In the second game of a double header on Sept. 9, 1977, a 20-year old second baseman and 19-year-old shortstop trotted out their positions at the edge of the infield at Fenway Park. For their team, the game had little meaning. The Tigers began the 19 games behind division-leader New York and finished it 20.5 back. Detroit was smack in the middle of a luckless streak, losing nine of 10 games on a path to eventually finishing the year 14 games under .500.
But here were two young faces making their major-league debuts after skipping straight up from Double A Montgomery: Alan Trammell at short and Lou Whitaker at second. And though their team lost the game, they flashed potential right from the start. Whitaker singled in his first at-bat, on his way to a three-hit, day. Then Trammell took his first turn at the plate, driving a single to center and scoring two batters later on a double off the bat of Whitaker.
They combined for five hits and two runs scored that day, their high water mark that year both as a pair and as individuals. Trammell finished out the season batting .186 with just a .441 OPS in 48 plate appearances. Whitaker hit .215 with .615 OPS in 37 PA.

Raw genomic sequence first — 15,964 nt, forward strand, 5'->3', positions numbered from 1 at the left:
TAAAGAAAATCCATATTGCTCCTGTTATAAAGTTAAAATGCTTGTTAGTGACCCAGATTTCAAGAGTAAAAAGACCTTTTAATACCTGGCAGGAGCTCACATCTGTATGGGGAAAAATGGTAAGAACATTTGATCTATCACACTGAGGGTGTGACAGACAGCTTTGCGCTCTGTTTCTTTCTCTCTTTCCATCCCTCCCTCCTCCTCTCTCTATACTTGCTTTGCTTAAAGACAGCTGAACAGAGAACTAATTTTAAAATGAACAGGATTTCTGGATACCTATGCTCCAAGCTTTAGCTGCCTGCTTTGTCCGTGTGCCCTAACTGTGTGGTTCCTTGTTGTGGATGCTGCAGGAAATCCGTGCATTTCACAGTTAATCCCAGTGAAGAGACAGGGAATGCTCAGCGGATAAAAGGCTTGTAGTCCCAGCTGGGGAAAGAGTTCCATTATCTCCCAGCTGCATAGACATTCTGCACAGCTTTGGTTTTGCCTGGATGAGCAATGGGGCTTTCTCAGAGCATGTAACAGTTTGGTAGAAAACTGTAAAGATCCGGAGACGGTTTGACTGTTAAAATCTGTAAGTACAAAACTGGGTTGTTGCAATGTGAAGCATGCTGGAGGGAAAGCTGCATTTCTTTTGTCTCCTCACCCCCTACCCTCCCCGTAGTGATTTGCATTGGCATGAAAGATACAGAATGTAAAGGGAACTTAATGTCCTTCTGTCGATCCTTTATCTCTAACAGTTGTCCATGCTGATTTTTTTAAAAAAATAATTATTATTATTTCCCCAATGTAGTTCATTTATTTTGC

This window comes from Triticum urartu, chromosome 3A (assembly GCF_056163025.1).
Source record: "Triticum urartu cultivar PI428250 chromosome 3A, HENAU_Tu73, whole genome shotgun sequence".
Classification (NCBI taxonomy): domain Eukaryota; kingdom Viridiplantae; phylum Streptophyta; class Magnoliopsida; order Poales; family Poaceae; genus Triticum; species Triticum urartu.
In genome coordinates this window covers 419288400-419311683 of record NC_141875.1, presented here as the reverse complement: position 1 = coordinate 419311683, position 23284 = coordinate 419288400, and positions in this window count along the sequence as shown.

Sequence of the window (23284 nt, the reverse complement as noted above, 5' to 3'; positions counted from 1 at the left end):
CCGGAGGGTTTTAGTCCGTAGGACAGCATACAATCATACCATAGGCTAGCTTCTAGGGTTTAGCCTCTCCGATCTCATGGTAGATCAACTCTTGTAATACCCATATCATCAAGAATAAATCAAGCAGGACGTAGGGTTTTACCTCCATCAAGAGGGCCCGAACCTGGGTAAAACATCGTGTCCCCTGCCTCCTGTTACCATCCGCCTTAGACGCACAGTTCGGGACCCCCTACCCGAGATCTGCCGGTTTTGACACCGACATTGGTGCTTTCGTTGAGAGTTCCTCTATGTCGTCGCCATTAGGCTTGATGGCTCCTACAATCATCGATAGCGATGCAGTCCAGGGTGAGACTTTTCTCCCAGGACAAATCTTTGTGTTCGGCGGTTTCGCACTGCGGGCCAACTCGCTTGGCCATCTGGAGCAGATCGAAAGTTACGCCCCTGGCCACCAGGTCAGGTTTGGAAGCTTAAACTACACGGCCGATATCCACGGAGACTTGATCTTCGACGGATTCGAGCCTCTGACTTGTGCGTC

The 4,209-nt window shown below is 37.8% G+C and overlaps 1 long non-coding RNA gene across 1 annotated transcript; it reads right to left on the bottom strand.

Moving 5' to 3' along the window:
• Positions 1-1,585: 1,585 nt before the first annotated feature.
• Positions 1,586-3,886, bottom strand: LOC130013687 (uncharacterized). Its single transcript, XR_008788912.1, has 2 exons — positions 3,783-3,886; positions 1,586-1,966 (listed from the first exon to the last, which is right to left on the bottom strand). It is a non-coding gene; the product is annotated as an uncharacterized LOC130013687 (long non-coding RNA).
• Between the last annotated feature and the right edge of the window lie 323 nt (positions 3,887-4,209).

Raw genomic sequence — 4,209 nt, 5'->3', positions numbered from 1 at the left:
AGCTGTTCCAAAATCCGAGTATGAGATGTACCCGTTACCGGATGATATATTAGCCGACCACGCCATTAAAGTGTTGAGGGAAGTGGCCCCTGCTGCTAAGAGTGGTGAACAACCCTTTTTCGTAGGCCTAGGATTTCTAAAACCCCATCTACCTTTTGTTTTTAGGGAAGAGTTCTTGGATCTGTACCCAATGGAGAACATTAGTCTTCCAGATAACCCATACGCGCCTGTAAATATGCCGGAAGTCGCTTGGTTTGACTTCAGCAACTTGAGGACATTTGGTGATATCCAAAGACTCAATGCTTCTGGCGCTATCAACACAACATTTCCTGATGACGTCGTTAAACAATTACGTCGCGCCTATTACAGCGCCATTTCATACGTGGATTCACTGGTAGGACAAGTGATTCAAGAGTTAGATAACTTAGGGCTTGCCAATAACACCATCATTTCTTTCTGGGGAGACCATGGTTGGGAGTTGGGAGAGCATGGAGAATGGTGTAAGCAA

But we all know how the rest of this story goes. For the rest of the year the pair comprised a middle infield that celebrated a World Series victory in 1984 and that many people think should have gone into Cooperstown. By the end of their careers, they'd played 1915 games together, a record for teammates.
Whitaker won the American League's Rookie of the Year Award in 1977, was named to five All-Star squads, earned four Silver Slugger awards at second based and was awarded three Gold Glove awards. He finished his career with a higher OPS+ and bWAR than fellow second baseman Ryne Sandberg, who had no trouble making it into the hall when Whitaker received just 2.9 percent of the vote in his first year of eligibility.
Trammell was a six time All-Star, four-time Gold Glove, three-time Silver Slugger and World Series MVP award winner. Many believe he should have won the 1987 AL MVP award as well. He, too, has not made the Hall, even though his WAR ranks 11th among shortstops in baseball history.
For a generation of Tigers fans, Tram and Lou might just be the most memorable players to go alongside grizzled manager Sparky Anderson. But they had to start somewhere and sometime. The where was Fenway Park, and the time was September 1977.
Some research for this post came via Detroit Athletic Co.